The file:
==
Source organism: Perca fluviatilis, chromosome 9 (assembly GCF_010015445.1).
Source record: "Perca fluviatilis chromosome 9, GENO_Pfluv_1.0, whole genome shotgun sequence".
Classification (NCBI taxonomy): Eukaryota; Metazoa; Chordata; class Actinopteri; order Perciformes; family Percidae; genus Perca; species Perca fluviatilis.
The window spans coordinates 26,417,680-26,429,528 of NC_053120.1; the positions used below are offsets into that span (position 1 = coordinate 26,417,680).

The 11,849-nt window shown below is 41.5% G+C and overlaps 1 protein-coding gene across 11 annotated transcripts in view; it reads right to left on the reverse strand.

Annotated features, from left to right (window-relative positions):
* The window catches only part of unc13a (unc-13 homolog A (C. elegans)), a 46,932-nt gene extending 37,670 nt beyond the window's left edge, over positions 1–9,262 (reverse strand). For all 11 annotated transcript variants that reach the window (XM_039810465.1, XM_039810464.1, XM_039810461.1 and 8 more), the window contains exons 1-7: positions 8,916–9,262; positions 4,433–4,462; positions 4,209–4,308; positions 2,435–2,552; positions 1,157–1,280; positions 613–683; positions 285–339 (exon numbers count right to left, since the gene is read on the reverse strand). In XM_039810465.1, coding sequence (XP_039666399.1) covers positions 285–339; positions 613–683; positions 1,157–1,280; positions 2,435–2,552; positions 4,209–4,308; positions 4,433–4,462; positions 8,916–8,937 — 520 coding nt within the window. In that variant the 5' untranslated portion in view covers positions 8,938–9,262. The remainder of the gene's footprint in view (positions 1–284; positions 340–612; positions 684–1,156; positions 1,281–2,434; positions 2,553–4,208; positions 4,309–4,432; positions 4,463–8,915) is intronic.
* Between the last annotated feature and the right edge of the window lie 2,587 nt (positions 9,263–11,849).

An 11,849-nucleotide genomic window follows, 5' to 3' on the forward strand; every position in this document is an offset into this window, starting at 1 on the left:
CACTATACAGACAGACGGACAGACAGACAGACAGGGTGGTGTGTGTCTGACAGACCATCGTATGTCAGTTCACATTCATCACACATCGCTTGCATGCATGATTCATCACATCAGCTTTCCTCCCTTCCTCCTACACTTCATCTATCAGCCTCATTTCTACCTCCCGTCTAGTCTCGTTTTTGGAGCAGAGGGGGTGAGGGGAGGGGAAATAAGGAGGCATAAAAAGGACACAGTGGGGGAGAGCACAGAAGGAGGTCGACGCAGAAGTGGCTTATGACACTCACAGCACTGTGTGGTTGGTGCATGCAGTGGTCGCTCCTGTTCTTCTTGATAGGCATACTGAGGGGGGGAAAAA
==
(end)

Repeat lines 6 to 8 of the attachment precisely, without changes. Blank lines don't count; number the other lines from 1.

Annotated features, from left to right (window-relative positions):
* The window catches only part of unc13a (unc-13 homolog A (C. elegans)), a 46,932-nt gene extending 37,670 nt beyond the window's left edge, over positions 1–9,262 (reverse strand). For all 11 annotated transcript variants that reach the window (XM_039810465.1, XM_039810464.1, XM_039810461.1 and 8 more), the window contains exons 1-7: positions 8,916–9,262; positions 4,433–4,462; positions 4,209–4,308; positions 2,435–2,552; positions 1,157–1,280; positions 613–683; positions 285–339 (exon numbers count right to left, since the gene is read on the reverse strand). In XM_039810465.1, coding sequence (XP_039666399.1) covers positions 285–339; positions 613–683; positions 1,157–1,280; positions 2,435–2,552; positions 4,209–4,308; positions 4,433–4,462; positions 8,916–8,937 — 520 coding nt within the window. In that variant the 5' untranslated portion in view covers positions 8,938–9,262. The remainder of the gene's footprint in view (positions 1–284; positions 340–612; positions 684–1,156; positions 1,281–2,434; positions 2,553–4,208; positions 4,309–4,432; positions 4,463–8,915) is intronic.
* Between the last annotated feature and the right edge of the window lie 2,587 nt (positions 9,263–11,849).